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©Laura Haverkamp

Chapter 9:38-10 (ESV)

Posted on November 12, 2023  - By Chris LaBelle  

Chapter 9:38-10 (ESV) - “Because of all this we make a firm covenant in writing; on the sealed document are the names of our princes, our Levites, and our priests… Nehemiah the governor, the son of Hacaliah, Zedekiah, Seraiah, Azariah, Jeremiah… Harim, Baanah.”

“The rest of the people, the priests, the Levites, the gatekeepers, the singers, the temple servants, and all who have separated themselves from the peoples of the lands to the Law of God, their wives, their sons, their daughters, all who have knowledge and understanding, join with their brothers, their nobles, and enter into a curse and an oath to walk in God's Law that was given by Moses the servant of God, and to observe and do all the commandments of the Lord our Lord and his rules and his statutes. We will not give our daughters to the peoples of the land or take their daughters for our sons. And if the peoples of the land bring in goods or any grain on the Sabbath day to sell, we will not buy from them on the Sabbath or on a holy day. And we will forego the crops of the seventh year and the exaction of every debt.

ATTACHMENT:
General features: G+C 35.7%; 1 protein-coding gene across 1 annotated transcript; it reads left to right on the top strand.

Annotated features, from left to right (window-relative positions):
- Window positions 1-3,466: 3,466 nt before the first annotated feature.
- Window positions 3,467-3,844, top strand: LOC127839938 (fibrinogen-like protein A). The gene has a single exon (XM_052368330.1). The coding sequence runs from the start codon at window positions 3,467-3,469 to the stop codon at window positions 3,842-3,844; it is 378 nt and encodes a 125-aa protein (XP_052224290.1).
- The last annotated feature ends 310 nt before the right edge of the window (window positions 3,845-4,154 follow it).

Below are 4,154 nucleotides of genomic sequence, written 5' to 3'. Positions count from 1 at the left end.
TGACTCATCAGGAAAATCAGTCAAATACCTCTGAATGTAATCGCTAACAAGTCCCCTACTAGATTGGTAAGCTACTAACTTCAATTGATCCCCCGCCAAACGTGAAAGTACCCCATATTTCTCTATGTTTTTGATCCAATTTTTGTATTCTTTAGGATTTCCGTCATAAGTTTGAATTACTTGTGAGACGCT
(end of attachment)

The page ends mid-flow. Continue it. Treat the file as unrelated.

“We also take on ourselves the obligation to give yearly a third part of a shekel for the service of the house of our God: for the showbread, the regular grain offering, the regular burnt offering, the Sabbaths, the new moons, the appointed feasts, the holy things, and the sin offerings to make atonement for Israel, and for all the work of the house of our God. We, the priests, the Levites, and the people, have likewise cast lots for the wood offering, to bring it into the house of our God, according to our fathers' houses, at times appointed, year by year, to burn on the altar of the Lord our God, as it is written in the Law. We obligate ourselves to bring the firstfruits of our ground and the firstfruits of all fruit of every tree, year by year, to the house of the Lord; also to bring to the house of our God, to the priests who minister in the house of our God, the firstborn of our sons and of our cattle, as it is written in the Law, and the firstborn of our herds and of our flocks; and to bring the first of our dough, and our contributions, the fruit of every tree, the wine and the oil, to the priests, to the chambers of the house of our God; and to bring to the Levites the tithes from our ground, for it is the Levites who collect the tithes in all our towns where we labor. And the priest, the son of Aaron, shall be with the Levites when the Levites receive the tithes. And the Levites shall bring up the tithe of the tithes to the house of our God, to the chambers of the storehouse. For the people of Israel and the sons of Levi shall bring the contribution of grain, wine, and oil to the chambers, where the vessels of the sanctuary are, as well as the priests who minister, and the gatekeepers and the singers. We will not neglect the house of our God.”